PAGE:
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Published November 1st, 2017
Forum focuses on combating high prevalence of alcohol and drug abuse in teens

According to the California Healthy Kids Survey, which is administered every two years at every school in the state of seventh, ninth and 11th grade students, Lamorinda outpaced the rest of the county and even the state on substance use prevalence, with over 40 percent of Lamorinda 11th graders reporting use of alcohol or drugs within the past 30 days, and 20 percent reporting episodes of binge drinking within the past 30 days. In addition, over 20 percent of 11th graders reported that they had been "very drunk" seven or more times in their lives.
The Lamorinda Regional Community Forum on Alcohol and Other Drug Services met Oct. 19 in the Lafayette Library for the purpose of garnering community feedback on updating the five-year Strategic Plan for Contra Costa County Alcohol and Other Drugs Prevention. The current plan was adopted to cover the period 2013 through 2018 and identified three major goals: to reduce underage drinking, to reduce marijuana use, and to maintain the capacity of sustainability of the AOD prevention system.
The presenters included Jaime Rich, director of ADAPT, and, from the Contra Costa County Behavioral Health Department Fatima Matal Sol, AODS program chief, and Isabelle Kirske, prevention coordinator. Others in attendance included a variety of professionals in the field, members of the Orinda Teen Advisory Council, and interested members of the public.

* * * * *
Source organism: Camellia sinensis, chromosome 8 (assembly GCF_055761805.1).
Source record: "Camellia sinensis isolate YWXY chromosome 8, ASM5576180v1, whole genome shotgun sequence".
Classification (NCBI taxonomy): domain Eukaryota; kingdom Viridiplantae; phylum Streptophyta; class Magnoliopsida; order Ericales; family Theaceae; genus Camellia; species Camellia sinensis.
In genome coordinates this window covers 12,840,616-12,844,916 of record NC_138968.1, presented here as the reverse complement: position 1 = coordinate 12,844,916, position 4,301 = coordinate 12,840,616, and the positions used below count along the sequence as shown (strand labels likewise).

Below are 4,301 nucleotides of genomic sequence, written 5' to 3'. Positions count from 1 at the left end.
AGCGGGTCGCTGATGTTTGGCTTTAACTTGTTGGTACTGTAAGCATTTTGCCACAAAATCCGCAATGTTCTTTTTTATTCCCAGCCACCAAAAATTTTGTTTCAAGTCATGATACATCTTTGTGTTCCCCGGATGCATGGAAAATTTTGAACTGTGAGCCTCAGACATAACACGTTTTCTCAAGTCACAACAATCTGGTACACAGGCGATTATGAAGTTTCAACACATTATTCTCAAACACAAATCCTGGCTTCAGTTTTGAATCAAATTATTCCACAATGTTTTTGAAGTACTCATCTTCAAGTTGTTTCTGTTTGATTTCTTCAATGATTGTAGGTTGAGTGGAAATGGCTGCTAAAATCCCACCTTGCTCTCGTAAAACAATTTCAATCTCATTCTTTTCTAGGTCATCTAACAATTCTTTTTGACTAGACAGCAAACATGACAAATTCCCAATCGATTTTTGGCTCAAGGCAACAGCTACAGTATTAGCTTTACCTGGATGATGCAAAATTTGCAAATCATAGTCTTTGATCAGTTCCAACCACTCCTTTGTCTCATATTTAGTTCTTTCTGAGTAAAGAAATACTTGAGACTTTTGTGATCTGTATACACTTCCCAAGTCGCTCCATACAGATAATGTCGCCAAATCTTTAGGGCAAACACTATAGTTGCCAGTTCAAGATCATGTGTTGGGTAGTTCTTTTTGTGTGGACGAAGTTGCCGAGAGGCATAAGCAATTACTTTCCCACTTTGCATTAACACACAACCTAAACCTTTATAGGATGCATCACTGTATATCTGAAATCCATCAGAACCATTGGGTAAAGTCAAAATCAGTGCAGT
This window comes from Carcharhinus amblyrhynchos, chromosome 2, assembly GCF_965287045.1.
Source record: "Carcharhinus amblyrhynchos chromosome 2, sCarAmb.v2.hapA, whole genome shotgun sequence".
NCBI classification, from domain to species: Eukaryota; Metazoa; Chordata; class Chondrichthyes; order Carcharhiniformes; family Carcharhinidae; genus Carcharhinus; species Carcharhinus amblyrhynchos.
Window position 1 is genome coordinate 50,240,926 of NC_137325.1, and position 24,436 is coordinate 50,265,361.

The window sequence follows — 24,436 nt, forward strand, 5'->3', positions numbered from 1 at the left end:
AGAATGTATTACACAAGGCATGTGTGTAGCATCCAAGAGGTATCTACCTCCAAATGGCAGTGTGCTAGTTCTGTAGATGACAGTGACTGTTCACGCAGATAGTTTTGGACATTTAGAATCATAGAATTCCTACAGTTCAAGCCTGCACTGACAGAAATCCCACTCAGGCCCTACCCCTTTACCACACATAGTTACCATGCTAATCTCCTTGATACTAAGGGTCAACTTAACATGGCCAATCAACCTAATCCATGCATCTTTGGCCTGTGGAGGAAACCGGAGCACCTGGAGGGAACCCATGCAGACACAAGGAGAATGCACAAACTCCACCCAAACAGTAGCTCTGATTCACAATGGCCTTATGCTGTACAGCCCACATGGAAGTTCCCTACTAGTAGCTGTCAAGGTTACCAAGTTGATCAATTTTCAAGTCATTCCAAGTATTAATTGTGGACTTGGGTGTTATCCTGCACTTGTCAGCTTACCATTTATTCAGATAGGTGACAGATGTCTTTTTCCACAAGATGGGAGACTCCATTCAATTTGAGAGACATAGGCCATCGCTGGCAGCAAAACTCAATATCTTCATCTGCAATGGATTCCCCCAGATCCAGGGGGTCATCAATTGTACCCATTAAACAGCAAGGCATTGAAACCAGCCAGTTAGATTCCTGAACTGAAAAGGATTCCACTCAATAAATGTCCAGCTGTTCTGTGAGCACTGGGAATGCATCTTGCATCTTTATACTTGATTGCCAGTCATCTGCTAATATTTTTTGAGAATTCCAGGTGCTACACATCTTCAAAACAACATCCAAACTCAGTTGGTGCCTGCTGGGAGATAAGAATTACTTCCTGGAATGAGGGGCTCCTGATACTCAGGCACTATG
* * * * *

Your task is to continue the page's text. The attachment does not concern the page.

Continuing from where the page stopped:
The group viewed a PowerPoint presentation that included statistics of Lamorinda substance use, prevalence, and access and availability of marijuana and alcohol. Three breakout groups at the forum discussed goals, the main trends, issues or problems that deserve focus; recommended prevention programs or strategies.
One reported trend was that parents are sometimes asking schools for the return of drugs and alcohol confiscated from their children. While parent education and teaching parents what to look for is the key, it was said, it can be difficult to get parents to attend educational events. To engage parents, it was suggested that presentations should be like TED talks: succinct and mildly entertaining. It is also important to keep on top of emerging issues, such as prescription drug use. One breakout group noted that some parents think that marijuana is less damaging than alcohol, but that they may be unaware of the changes to modern marijuana, which is more potent and dangerous than it was decades ago. The focus should be on the degree of harm, as opposed to abstinence, and peer-to-peer counseling was considered ideal, but difficult to achieve.
In regard to drug use on high school campus, the sense of the group seemed to be that there should be consistently applied consequences, although it was also noted that kids are not afraid of consequences. Diversion programs and counseling were favored, with an emphasis on how to make diversion useful instead of punitive.
The problems include the easy availability of marijuana, which is also very easy to conceal (See related story on page A6). The availability of edible marijuana was also discussed. Parents, it was felt, are very unaware of the problems. A major goal should be to continue to raise awareness, especially among parents.

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